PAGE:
A ‘snail man’ mount and a matrix depicting an elephant are among the medieval finds reported to the Portable Antiquities Scheme in 2020. It is likely that both of these items will find homes in British museums.
Described as “quirky and unique,” the snail man mount was discovered in Pontefract, West Yorkshire. Dating from AD 1200–1350, the mount depicts a human figure emerging from a snail shell on the back of a goat, of which no close parallel has been identified. The male knight wears a Norman-style helmet with a long-sleeved tunic and one leg lunging forwards, suggesting the man is stepping out from the shell. The figure’s hands are pressed together as if in prayer, implying it has religious connotations.
“This unusual silver-gilt mount may once have been attached to a leather belt or strap, or perhaps worn as a badge,” explains Beverley Nenk, Later Medieval Collections at Curator at the British Museum. “The image of the praying knight emerging from a snail shell atop a goat implies an element of parody or satire. Snails are often depicted in the margins of medieval illuminated decorated manuscripts and are thought to symbolise cowardice, and this may be the intended meaning. The mount may be a satirical reference to cowardly or non-chivalric behaviour of opponents in battle, or as a parody of the upper or knightly classes. As such, it demonstrates the humour often found in medieval material culture.”
Plans are underway for the Wakefield Museum to acquire the artefact.
Also discovered in 2020 was a gold medieval seal matrix, found near King’s Lynn in Norfolk. Dating between AD 1250 and 1350, it is engraved with an elephant carrying a castle or howdah on its back. Elephants appear in examples of early medieval art as a symbol of fidelity, gentleness, great strength and longevity, including Romanesque sculpture and Byzantine silks. The castle reflects the animal’s close association with the east, where Indians and Persians were said to use such structures to fight from in battle.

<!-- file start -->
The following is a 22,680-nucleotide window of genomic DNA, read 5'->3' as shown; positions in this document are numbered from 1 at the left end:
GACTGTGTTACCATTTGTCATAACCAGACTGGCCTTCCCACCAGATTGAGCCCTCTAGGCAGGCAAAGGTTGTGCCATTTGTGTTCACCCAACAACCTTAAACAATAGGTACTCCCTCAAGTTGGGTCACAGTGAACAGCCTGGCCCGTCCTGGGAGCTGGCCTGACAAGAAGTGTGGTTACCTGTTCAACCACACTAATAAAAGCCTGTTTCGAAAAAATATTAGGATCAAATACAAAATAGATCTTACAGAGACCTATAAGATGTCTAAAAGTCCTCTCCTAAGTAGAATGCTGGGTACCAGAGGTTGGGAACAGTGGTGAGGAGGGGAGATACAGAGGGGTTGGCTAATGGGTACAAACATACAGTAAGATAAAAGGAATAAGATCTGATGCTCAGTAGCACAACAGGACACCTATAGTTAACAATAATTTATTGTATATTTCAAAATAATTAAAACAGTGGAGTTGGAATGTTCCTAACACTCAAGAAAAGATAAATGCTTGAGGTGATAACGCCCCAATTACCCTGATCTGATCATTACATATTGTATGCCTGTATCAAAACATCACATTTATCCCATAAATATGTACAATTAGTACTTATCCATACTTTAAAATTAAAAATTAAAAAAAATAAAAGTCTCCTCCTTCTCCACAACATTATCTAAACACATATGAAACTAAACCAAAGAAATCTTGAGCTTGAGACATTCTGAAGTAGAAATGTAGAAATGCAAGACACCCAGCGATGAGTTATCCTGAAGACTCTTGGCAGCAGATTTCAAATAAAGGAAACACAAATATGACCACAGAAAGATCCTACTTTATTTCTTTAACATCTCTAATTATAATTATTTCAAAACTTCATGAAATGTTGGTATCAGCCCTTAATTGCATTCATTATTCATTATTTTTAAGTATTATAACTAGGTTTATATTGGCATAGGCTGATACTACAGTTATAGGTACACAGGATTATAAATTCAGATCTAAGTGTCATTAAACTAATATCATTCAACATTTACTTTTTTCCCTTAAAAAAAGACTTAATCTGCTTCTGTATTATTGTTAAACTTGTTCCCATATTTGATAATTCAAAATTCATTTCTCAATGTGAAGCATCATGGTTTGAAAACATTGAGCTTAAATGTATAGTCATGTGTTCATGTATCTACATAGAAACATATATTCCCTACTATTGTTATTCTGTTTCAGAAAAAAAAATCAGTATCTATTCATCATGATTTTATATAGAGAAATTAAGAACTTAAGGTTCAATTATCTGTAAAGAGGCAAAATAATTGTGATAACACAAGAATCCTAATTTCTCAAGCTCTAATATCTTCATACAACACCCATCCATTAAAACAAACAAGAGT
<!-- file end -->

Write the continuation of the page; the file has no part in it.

“This gold counter-seal, or private seal, would have been used to seal letters or documents, and demonstrated the wealth, status and education of its owner, adds Beverley Nenk. “The motif engraved on the gemstone is a rare portrayal of an elephant from the medieval period, which is found mainly on objects signifying wealth and status, such as carved ivory gaming pieces and heraldic badges. It is represented with a war-tower, or howdah, on its back, which subsequently became known as the ‘elephant and castle’ of heraldic iconography. Few people in medieval England would have seen a live elephant. The image may have been based on reports of these fabulous and exotic creatures from travellers or pilgrims returning from the East or from the Crusades, or from descriptions and images in bestiaries and other manuscripts.”
The seal matrix also has an inscription, which reads x PARMAT EST ‧ WEVEI ‧ DRA OBEST. This likely meaning ‘armed with a shield, the outlaw dragon is harmful’, which suggests a mythic link between elephants and dragons – it was said that a dragon is an elephant’s only foe. Norwich Castle Museum hopes to acquire the item.
The Portable Antiquities Scheme also released its latest report, which covers the year 2018. This report showcases that 1,094 cases were reported Treasure in 2018, consisting of over 20,906 individual artefacts. Some of the other highlights include:
- 347 of these cases were acquired by 108 different museums.
- 22% of these acquiring cases have seen one or more interested party generously waive their reward.
- More than 96% of Treasure finds in 2018 were found by metal-detectorists.
“It is fantastic news that Treasure finds have been acquired by over 100 museums across England, Wales and Northern Ireland, with many ending up close to where they were found enabling local people to learn about the archaeology and history of their local area,” says Michael Lewis, Head of the Portable Antiquities Scheme and Treasure at the British Museum. “Key to the success of the Treasure Act is the British Museum’s Portable Antiquities Scheme, with our local archaeologists in England working closely with local detectorists and other finders.”
“Treasure has captured our imagination for centuries and it is fascinating to see what has been uncovered each year,” notes Caroline Dinenage, the British government’s Culture Minister. “These discoveries contribute invaluably to the knowledge and understanding of our shared history and I am particularly pleased that so many will go on display in local museums around the country.”